HRC called for action one year after Donald Trump and Mike Pence attempted to end the Deferred Action for Childhood Arrivals (DACA) program, a widely-popular federal policy that gives a renewable two-year period of “deferred action” to individuals who immigrated to the United States as children.
Today, HRC called for action one year after Donald Trump and Mike Pence attempted to end the Deferred Action for Childhood Arrivals (DACA) program, a widely-popular federal policy that gives a renewable two-year period of “deferred action” to individuals who immigrated to the United States as children. HRC continues to call on the White House to reinstate DACA, and on Congress to pass a a clean DREAM Act to protect nearly two million Dreamers -- including an estimated 75,000 LGBTQ Dreamers who could face unique risks and harms if deported from the only home they’ve ever known.
“It makes no sense why the Trump-Pence White House would continue to attempt to terminate a program that helps young people live productive lives and makes our country stronger,” said HRC Government Affairs Director David Stacy. “We have arrived at this point because Donald Trump and Mike Pence have spent the past 20 months fanning the flames of anti-immigrant sentiment , further dividing the American people and harming more than a million Dreamers, including 75,000 LGBTQ young people.”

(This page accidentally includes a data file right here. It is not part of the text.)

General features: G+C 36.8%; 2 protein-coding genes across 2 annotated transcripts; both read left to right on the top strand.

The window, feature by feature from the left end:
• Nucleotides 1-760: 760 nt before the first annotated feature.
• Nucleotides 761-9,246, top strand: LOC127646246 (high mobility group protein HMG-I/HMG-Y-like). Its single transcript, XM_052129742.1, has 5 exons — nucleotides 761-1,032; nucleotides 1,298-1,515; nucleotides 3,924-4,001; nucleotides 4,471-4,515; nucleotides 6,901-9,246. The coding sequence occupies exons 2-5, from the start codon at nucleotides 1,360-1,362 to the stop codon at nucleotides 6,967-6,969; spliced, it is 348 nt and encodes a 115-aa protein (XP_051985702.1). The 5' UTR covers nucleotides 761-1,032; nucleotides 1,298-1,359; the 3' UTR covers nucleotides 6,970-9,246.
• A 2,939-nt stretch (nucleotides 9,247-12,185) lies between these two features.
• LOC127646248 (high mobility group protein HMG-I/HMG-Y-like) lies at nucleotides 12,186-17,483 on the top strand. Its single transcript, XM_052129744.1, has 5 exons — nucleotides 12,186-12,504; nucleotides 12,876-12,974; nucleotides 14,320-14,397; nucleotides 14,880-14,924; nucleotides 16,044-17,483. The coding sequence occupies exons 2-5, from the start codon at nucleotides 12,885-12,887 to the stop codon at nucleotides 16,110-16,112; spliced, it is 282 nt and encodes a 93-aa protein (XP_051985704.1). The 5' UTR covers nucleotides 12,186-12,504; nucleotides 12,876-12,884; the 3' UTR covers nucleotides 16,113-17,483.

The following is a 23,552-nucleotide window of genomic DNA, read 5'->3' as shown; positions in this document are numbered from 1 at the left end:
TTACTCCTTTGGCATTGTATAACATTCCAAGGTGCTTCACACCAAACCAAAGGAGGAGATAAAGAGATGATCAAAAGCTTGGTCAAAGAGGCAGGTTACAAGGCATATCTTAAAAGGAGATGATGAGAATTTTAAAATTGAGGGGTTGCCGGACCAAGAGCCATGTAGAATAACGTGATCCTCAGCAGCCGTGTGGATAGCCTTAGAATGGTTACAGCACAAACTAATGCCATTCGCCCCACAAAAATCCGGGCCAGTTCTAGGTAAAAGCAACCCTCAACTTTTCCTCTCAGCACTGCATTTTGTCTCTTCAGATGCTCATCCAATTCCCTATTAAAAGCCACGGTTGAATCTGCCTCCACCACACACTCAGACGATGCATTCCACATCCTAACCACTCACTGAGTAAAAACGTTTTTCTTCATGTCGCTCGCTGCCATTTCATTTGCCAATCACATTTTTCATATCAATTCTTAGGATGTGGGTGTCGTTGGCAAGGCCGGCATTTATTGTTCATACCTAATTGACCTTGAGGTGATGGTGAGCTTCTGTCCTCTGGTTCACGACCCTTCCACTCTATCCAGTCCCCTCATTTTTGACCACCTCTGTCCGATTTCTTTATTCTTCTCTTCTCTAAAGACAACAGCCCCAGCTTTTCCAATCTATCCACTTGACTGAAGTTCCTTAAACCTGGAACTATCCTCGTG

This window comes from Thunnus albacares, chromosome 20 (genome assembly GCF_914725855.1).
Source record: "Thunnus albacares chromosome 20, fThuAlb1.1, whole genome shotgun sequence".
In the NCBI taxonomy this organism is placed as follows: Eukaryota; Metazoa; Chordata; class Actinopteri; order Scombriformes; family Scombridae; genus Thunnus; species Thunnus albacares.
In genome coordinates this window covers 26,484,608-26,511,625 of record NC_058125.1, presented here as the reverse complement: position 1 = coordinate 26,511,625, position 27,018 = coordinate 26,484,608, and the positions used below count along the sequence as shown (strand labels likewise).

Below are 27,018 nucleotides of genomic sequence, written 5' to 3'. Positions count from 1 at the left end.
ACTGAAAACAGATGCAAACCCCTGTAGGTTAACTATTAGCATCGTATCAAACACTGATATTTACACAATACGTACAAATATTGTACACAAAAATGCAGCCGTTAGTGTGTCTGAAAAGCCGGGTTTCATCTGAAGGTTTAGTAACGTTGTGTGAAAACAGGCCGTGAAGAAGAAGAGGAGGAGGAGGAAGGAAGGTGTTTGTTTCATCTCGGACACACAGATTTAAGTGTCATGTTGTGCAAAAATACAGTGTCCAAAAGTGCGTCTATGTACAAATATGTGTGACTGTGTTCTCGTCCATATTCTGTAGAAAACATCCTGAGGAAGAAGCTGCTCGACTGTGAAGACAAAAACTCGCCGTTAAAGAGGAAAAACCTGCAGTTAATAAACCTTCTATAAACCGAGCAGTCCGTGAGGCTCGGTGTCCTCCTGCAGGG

The Human Rights Campaign joined coalition partners last year in demanding a clean DREAM Act and consistently challenging the Trump-Pence White House’s callous attempts to hijack the federal budget process in order to end programs that help Dreamers. HRC has also worked to reveal the high stakes of inaction through a video series that shared the deeply moving personal stories of individual LGBTQ Dreamers. According to research by the Williams Institute, about 267,000 undocumented adults identify as LGBTQ and about 75,000 of the Dreamers − those who would have been eligible for DACA - are LGBTQ.
One of those LGBTQ Dreamers is Yuridia, a 22-year-old queer DACA recipient and sexual violence survivor. It was only after she received DACA that she was able to report her abuser to the police. Another one is Mo, an LGBTQ Dreamer who faces the tragedy of deportation after nearly a lifetime in the only country he’s ever known. Viktor, a queer Dreamer from Texas, is proud to call this country his home.
The Human Rights Campaign is proud to join with our allies, like United We Dream and UnidosUS, to draw attention to the intersectional nature of social justice movements and how efforts to roll back any of our rights impact us all.
DACA recipients can still renew their status. Visit RenewMyDACA.com to learn more.